Visit most creative studios and you will find at least 1 or 2 iMac boxes sitting in a storage room or under a designers desk. While some designers possibly keep them in case of very rare return to the Apple store, most love their iMac computers so much - it's worth keeping the box around in case of a home or office move. Simply designed and sturdy enough to last 5-10 years, designers will continue to keep these beautiful boxes arounds 'just in case' they need to move their favourite computer.
Almost as nice as the product itself, the packaging design empathizes Steve Job's ethos of 'the inside has to be as nice as the outside'. From the little tab that lifts up the manual, to the custom tool for inserting your SIM card - the packaging is neat, tidy and well considered, making it hard to throw away. Most people I know have 1, 2 or 3 of these boxes stashed away somewhere in their closet or desk drawer.
Sure, we don’t display these packages or empty boxes in our house, but I’m sure you know someone that has tucked away that cherished Tiffany Blue Box, hold onto an iconic shopping bag from their favourite fashion boutique or even just a unique beer or wine bottle that is simply too nice to throw away. At the heart of why we are keeping these empty boxes, bottles and bags around, is that it connects us with the experience of buying products that say something about who we are. Many behavioural science studies are starting to prove the connection of “what we buy = who we are” and the packaging of what we buy is a big part of creating that emotional experience.
The Coca-Cola bottle is probably one of the most iconic packaging shapes in history, so much so that arguably the shape of the bottle 'is' the brand. The shape has slightly evolved over the years appearing mostly in glass, but also produced in both plastic and metal, but keeping with the iconic shape.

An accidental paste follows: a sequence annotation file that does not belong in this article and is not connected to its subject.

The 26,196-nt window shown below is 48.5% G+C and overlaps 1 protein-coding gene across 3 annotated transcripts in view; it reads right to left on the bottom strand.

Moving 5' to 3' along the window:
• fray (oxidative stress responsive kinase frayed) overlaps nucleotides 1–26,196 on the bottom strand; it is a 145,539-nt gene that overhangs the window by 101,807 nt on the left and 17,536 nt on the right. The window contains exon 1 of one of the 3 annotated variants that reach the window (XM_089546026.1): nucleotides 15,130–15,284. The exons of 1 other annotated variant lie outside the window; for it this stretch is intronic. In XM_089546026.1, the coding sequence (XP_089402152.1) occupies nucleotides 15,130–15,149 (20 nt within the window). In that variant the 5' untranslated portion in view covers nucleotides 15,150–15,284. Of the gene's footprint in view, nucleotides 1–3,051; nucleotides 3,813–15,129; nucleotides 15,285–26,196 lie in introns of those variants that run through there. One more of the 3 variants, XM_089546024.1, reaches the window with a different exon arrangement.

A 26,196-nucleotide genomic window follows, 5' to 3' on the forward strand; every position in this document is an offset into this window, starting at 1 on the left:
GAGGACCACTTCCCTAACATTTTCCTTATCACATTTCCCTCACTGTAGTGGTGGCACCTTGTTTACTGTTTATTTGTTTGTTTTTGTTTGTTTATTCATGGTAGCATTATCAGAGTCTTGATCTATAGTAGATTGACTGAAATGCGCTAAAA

Recently, a large resurgence with the revival of the craft movement has made these jars ubiquitous and the uses for these jars have come back in commercial packaging as well as uses around the home as drinking glasses, light fixtures and many more innovative uses. While not used in a traditional commercial sense, it's still an example that a packaging container that has value beyond it's intended use.
Probably one of the best modern day examples of packaging's history - once upon a time when there was no paper or plastic, packaging was largely made of metal and glass, the packaging was intended to contain the product but once the product was consumed, it was meant to serve different functions in the home. From pins to buttons to coins, these iconic tins have been used around the world to hold small knick knacks keeping the Altoids brand alive in our homes for generations.
As consumers, once we obtain something we adapt and move onto focussing on our next purchase, basically - we adapt to whatever we have … the real fun of a purchase is the anticipation of getting something and that ‘dopamine-driven’ experience of when it’s finally ours. That moment is what we are talking about here. Still skeptical? Search YouTube for ‘unboxing video’ (where people record a video of themselves opening a package) and you get around 17 million hits. Scary right?
If we are looking for a media that can can communicate information effectively at the right time at that purchase moment of truth and has that unique ability to connect emotionally with our customers, packaging is looking like a really good media option these days. While most people are quickly closing mobile ads or fast forwarding through TV commercials, packaging is still be searched out and picked up in every grocery and retail store around the world, among other places. So, if people are interactive or seeing your package, pretty good reason to invest some effort in making sure it’s awesome.
So, if you ever hear someone explain that “branding is something you feel, but you just can’t put your finger on”… well, we’d respond and let them know that packaging you CAN put your finger on, even a couple fingers on … maybe even both hands. That’s why we think it’s the next best way to get your brand in the hands of your customer and make an stronger, emotional connection
Lover of unique experiences and products that genuinely enhance how people live their lives. A passion for art + design and understanding why and how people buy things, so as designers we can create brands that make meaningful impressions and products that people can actually connect with.
Josh is the Creative Director of Also Known As: Studio + Design, a focused package and brand design studio that is all about killer products. We help the makers and creators of fine goods take their brands from the drawing board to the shelf… and beyond.
Dieline Media & PRINT Magazine
The GRO Agency